News from the Tennessee Valley Columnists
SUNDAY, MAY 29, 2005


What do you think of changes?

You might notice this begins and ends with you.

You might notice a lot of other surprises this year in your newspaper.

We are dedicating ourselves to giving you something that you can't get from any other place.

We have taken one step by offering a mix of stories that go beyond what you might see on television or read online.

We want to give you something to talk about, stories to help you live your life better, articles that make you laugh or cry, stories that surprise you, reading that moves you to action.

A good example is a recent story that said your apple a day should be a Red Delicious. Scientists found that this variety has up to eight times more antioxidants than other kinds. That short and simple article could help you live a longer and healthier life.

You can pass along the apple story, help your friends and family, and look smart to them.

You might see some of these stories on the front page, traditionally reserved for "important" news like politics and international tragedies, which CNN reruns all day long. Don't worry. We'll still carry those big stories, but you might have to turn inside the newspaper to read them on some days.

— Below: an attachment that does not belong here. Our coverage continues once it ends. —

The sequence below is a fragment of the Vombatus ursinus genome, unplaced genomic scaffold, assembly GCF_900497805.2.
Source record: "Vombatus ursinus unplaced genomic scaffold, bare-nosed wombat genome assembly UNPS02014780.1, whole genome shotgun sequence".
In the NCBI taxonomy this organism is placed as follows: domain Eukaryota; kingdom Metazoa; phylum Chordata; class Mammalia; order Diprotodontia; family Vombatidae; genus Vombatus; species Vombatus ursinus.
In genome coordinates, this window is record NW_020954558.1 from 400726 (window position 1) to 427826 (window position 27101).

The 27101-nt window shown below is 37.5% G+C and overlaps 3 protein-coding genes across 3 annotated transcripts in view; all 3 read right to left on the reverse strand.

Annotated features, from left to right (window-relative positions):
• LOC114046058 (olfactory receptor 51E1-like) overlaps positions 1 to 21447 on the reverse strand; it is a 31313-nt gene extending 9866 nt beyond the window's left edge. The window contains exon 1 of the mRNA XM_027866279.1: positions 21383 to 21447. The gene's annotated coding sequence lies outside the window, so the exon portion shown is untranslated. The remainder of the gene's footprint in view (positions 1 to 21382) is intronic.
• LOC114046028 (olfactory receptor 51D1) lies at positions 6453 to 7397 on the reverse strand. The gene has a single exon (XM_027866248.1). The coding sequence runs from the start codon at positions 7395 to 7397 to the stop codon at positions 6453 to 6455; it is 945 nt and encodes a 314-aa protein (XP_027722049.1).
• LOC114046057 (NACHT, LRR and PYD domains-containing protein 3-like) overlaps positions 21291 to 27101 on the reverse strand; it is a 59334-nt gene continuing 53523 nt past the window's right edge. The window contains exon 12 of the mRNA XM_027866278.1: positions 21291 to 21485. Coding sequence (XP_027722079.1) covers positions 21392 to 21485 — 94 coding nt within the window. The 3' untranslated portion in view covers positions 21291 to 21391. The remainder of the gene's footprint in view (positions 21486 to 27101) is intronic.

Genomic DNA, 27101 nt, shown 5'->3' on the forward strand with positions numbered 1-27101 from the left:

Our staff — the folks who sit beside you at church, wait in line with you at the grocery store and pick up their children at the same schools — are working hard to give you what you want.

We are meeting weekly in groups to discuss how to do that.

It's still early in the process, but I wanted to let you in on what's happening.

Our staff writers, copy editors, circulation specialists and others are driving this.

Many of them are bright and energetic twentysomethings who aren't hampered by tradition. Many are experienced journalists who are lending their wisdom and giving their best effort at improving the newspaper.

I once attended a seminar in which the speaker made us stand and repeat after him: "That's the way we've always done it."

"Now," he said after we sat, "don't ever let me hear you say that again."


Change for the sake of change, however, doesn't help anyone. That's why we would like to hear from you.

Tell us what you think as this transformation unfolds. What do you like about your newspaper? What do you dislike? Tell us what you think.

It's all about you.

Scott Morris Scott Morris
DAILY City Editor

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